Hartley, David

, an ingenious physician and phU losopher, the son of a clergyman at Armley, in Yorkshire, was born Aug. 30, 1705. After being for some time at a private school, he was admitted of Jesus-college Cambridge, in 1720, and was afterwards elected a fellow of that society. He took his degree of A. B. in 1725, and that of A. M. in 1729. He was originally intended for the church, but having some scruples as to subscription to the thirty-nine articles, gave up that design, although throughout the whole of his life he femained in communion with the church -of England. He now directed his studies to the medical profession, in which he became eminent for skill, integrity, and charitable compassion. His mind was formed to benevolence and universal philanthropy; and he exercised the healing art with anxious and equal fidelity to the poor and to the rich. He commenced practice at Newark, in Nottinghamshire, whence he removed to Bury St. Edmund’s, in Suffolk; and after this he settled for some time in London. His last residence was at Bath.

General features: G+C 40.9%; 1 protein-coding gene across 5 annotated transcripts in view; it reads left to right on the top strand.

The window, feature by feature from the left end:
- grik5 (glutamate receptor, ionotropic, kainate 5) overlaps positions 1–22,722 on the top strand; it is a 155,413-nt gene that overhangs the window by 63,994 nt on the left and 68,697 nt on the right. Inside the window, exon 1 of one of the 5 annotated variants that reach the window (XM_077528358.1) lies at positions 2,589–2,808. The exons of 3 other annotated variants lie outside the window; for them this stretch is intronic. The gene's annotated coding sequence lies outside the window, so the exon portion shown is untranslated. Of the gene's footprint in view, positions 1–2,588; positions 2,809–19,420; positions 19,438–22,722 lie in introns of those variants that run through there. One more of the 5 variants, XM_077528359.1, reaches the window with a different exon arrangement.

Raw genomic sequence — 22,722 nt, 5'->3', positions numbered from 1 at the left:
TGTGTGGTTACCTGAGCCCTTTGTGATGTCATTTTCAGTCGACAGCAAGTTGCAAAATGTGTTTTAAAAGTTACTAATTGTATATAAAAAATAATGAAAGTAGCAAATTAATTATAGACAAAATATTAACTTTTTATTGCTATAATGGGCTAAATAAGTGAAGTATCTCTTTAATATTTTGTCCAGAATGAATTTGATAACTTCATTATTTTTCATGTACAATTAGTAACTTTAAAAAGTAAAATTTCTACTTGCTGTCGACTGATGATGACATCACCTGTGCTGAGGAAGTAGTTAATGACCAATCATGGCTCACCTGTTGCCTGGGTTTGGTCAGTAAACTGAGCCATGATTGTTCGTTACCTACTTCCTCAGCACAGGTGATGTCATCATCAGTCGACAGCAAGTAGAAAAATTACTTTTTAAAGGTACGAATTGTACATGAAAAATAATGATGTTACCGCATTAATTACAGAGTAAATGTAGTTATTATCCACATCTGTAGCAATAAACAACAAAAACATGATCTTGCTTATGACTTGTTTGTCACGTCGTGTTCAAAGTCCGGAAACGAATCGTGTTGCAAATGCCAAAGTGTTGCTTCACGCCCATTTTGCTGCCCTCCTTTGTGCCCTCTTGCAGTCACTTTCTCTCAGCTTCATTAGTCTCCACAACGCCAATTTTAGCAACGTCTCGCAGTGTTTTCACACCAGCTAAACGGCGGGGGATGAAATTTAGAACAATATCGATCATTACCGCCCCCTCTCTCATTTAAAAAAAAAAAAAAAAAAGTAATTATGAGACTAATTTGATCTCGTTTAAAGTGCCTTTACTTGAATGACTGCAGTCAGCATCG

Dr. Hartley was industrious and indefatigable in the pursuit of all collateral branches of knowledge^ and lived in personal intimacy with the learned men of his age. The bishops Law, Butler, and Warburton, and Dr. Jortin, were his intimate friends, and he was much attached to bishop Hoadiy. Among his other friends or correspondents may be mentioned Dr. Hales, Mr. Hawkins Browne, Dr. Young, Dr. Byrom, and Mr. Hooke the Roman historian. Pope was also admired by him, not only as a man of genius, but as a moral poet; yet he soon saw the hand of Bolingbroke in the “Essay on Man.” Dr. Hartley’s genius was penetrating and active his industry indefatigable his philosophical observations and attentions unremitting. From his earliest youth he was devoted to the sciences, particularly to logic and mathematics. He studied mathematics, together with natural and experimental philosophy, under the celebrated professor Saunderson. He was an enthusiastic admirer and disciple of sir Isaac Newton in every branch of literature and philosophy, natural and experimental, mathematical, historical, and religious. His first principles of logic and metaphysics he derived from Locke. He took the first rudiments of his own work, the “Observations on Man,' 7 from Newton and Locke; the doctrine of vibrations, as instrumental to | sensation and motion, from the former, and the principle of association originally from the latter, further explained in a dissertation by the rev. Mr. Gay. He began this work when about twenty-five years of age, and published it in 1749, when about forty-three years of age, under the title of” Observations on Man, his frame, his duty, and his expectations,“2 vols. 8vo. His biographer informs us that” he did not expect that it would meet with any general or immediate reception in the philosophical world, or even that it would be much read or understood; neither did it happen otherwise than as he had expected. But at the same time he did entertain an expectation that at some distant period it would become the adopted system of future philosophers.“In this, however, he appears to have been mistaken. We know of no” future“philosophers of any name, who have adopted his system. Dr. Priestley, indeed, published in 1775” Hartley’s Theory, &c. with Essays on the subject of it," but all he has done in this is to convince us of his own belief in materialism, and his earnest desire to prove Hartley a materialist, who dreaded nothing so much, although it must be confessed that hie doctrines have an apparent tendency to that conclusion. Since that time, Hartley’s work was nearly forgotten, until 1791, when an edition was published by his Son, in a handsome 4to volume, with notes and additions, from the German of the rev. Herman Andrew Pistorius, rector of Poseritz, in the island of Rugen; and a sketch of the life and character of Dr. Hartley. The doctrine of vibrations, upon which he attempts to explain the origin and propagation of sensation, although supported by much ingenious reasoning, isnot only built upon a gratuitous assumption, but as Haller has shewn, it attributes properties to the medullary substance of the brain and nerves, which are totally incompatible with their nature.